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Advantage vs. Advantix: An Important Difference
Monthly flea prevention warning for homes with dogs and cats
Another difference between cats and dogs? Permethrin toxicity.

Bayer makes two different flea control products that can easily be confused with one another, leading to potentially lethal complications in our feline family members. Advantage has formulations approved for both dogs and cats, while the product Advantix is intended for use in dogs only. Advantix causes permethrin toxicity in cats, which is a common emergency I see, especially during the spring and summer months, when fleas are at their peak of peskiness. 

What exactly is the difference?
Advantage is a topical solution that can be applied to either your dog or cat’s skin once per month for flea prevention, and it contains the active ingredient imidacloprid.

Advantix is also a topical solution for the treatment and prevention of fleas, ticks, biting flies, mosquitoes and lice on dogs. The product’s active ingredients are imidacloprid and permethrin. It is the addition of permethrin to the recipe that makes the deadly difference.

Dogs can metabolize permethrin effectively, resulting in a safe product for them. However, cats cannot metabolize this ingredient, and will suffer from toxic effects if exposed. Cats are exposed to Advantix in a variety of ways, including direct application, close contact with a dog who has been treated within 48 hours, or if they have groomed a doggy pal’s fur after an application.

What are the symptoms?
Symptoms in cats will generally manifest within a few hours, but it can take up to three days following Advantix exposure or application. Symptoms include tremors and twitching (sometimes just the ear tips), hyperexcitability, drooling, depression, loss of coordination, vomiting, seizures, loss of appetite and, potentially, death, if not treated. One of the major concerns is an extreme elevation in body temperature from the continuous muscle activity due to tremoring.

What is the treatment?
Treatment consists of decontamination of the skin with a bath, tremor and/or seizure control and supportive care. Medications are given as needed by an intravenous injection to control these clinical signs. General supportive care takes the form of intravenous fluids to keep the cat hydrated, as well as vital-sign monitoring and providing a safe environment so the cat does not harm him or herself during the period of incoordination and disorientation. Clinical signs of tremors generally last for 12 to 24 hours but may persist for up to 48 to 72 hours.

Prognosis for recovery is excellent with early treatment.

Prevention tips
If you share your home with both dogs and cats, it is not advisable that you treat your dog’s parasites with Advantix mainly because accidents can occur. I often hear a distressed owner say that they “accidentally” applied the wrong one, so I feel that it is best just to take that risk out of the equation, especially when there are so many other flea control options available.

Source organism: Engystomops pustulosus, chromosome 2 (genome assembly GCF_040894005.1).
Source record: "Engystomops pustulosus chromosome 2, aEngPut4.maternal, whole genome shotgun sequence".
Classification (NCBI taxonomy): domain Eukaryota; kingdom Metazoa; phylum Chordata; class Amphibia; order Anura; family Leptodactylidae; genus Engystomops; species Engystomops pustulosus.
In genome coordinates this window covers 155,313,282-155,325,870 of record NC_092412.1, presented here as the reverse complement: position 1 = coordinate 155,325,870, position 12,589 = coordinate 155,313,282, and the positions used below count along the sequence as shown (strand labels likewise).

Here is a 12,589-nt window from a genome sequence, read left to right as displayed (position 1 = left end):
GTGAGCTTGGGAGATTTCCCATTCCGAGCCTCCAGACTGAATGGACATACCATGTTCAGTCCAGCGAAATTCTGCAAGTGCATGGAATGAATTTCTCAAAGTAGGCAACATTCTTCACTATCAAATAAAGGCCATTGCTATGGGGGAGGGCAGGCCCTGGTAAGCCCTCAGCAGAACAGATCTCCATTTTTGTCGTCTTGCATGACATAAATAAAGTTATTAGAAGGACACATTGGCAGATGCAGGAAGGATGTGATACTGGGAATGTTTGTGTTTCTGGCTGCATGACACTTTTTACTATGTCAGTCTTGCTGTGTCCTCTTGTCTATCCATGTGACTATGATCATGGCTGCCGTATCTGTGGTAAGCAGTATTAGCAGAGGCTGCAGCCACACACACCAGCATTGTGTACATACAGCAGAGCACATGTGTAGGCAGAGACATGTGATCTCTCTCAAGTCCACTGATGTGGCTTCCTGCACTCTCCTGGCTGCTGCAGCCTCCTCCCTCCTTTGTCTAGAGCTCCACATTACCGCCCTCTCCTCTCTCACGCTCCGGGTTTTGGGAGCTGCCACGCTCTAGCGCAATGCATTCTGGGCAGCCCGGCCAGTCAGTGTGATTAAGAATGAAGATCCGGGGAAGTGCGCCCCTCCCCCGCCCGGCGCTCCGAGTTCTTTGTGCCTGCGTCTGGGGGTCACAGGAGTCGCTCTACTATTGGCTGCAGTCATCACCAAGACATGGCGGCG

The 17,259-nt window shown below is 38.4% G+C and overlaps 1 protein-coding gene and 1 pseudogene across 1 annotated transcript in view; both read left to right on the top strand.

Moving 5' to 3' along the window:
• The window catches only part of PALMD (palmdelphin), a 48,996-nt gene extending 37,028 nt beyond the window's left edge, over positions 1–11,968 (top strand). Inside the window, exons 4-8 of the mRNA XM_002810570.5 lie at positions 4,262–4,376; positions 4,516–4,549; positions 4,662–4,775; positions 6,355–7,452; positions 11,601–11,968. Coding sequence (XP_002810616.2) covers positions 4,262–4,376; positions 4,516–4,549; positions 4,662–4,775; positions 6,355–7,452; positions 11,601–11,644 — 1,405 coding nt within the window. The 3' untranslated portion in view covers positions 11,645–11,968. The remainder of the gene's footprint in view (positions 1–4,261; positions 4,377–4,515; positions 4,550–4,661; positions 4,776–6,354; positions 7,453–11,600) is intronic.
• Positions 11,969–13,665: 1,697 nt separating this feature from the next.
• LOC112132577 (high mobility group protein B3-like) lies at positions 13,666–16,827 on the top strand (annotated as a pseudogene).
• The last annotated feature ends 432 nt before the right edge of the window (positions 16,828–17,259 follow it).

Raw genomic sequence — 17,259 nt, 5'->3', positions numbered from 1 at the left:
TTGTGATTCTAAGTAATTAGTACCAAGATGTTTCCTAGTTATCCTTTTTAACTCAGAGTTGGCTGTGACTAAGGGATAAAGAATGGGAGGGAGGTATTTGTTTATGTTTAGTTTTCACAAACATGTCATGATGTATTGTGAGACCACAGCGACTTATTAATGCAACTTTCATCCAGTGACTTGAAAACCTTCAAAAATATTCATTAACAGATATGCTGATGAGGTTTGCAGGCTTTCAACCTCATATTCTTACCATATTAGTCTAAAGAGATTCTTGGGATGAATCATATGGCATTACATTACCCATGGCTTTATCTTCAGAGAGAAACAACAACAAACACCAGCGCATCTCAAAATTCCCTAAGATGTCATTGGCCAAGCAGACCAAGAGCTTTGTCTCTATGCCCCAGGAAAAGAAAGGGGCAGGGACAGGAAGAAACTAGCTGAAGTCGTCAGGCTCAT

If you do use canine Advantix in a home with cats, apply the medicine to your dog while your cat does not have access to the area or to the dog and allow for the medicine to fully absorb into your dog’s skin—when you can no longer visibly see the oily medication on the fur—before allowing your cat back into the same room. I have treated cats that were obsessive groomers and decided the fur between “their” dog’s shoulder blades needed to be cleaned.

And lastly, always double-check labels and read all the fine print; you can even have someone just “double-check you” as another safety precaution.

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Veterinarian Shea Cox has enjoyed an indirect path through her professional life, initially obtaining degrees in fine arts and nursing. She later obtained her veterinary medical degree from Michigan State University in 2001 and has been practicing emergency and critical care medicine solely since that time. In 2006, she joined the ER staff at PETS Referral Center in Berkeley and cannot imagine a more rewarding and fulfilling place to spend her working hours. In her spare time, she loves to paint, wield her green thumb, cook up a storm and sail. Her days are shared with the three loves of her life: her husband Scott and their two Doberman children that curiously occupy opposite ends of the personality spectrum.

CommentsPost a Comment
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Submitted by Jim in Jacksonv... | January 27 2013 |

Shea:

I have three dogs and three cats. Recently my 20 year old grandson passed away and I took in his small dog. Mine are all 30-50 pounds.
When I went to Pets Mart the other day they sold me Advantix for the small dog.

I went home and gave all the dogs the monthly flee treatment then gave the cats their treatment. Somehow without realizing it I applied the Advantix to my two outside (garage cats). The next day when I went to feed the outdoor cats I found one with tremors. I knew that you did not cross dog advantage to cats. I found that I had gotten the small inside packet and outside boxes crossed for the small dog and cats. The emergency vet saved my cats but it cost over $400.00 each.

My fault and I am to blame, but the vet said it was not an uncommon error. I thought I had checked but obviously did not re-read the small print of the tub as a double check.

Many Thanks to the Emergancy Vet and her team on Wells Road

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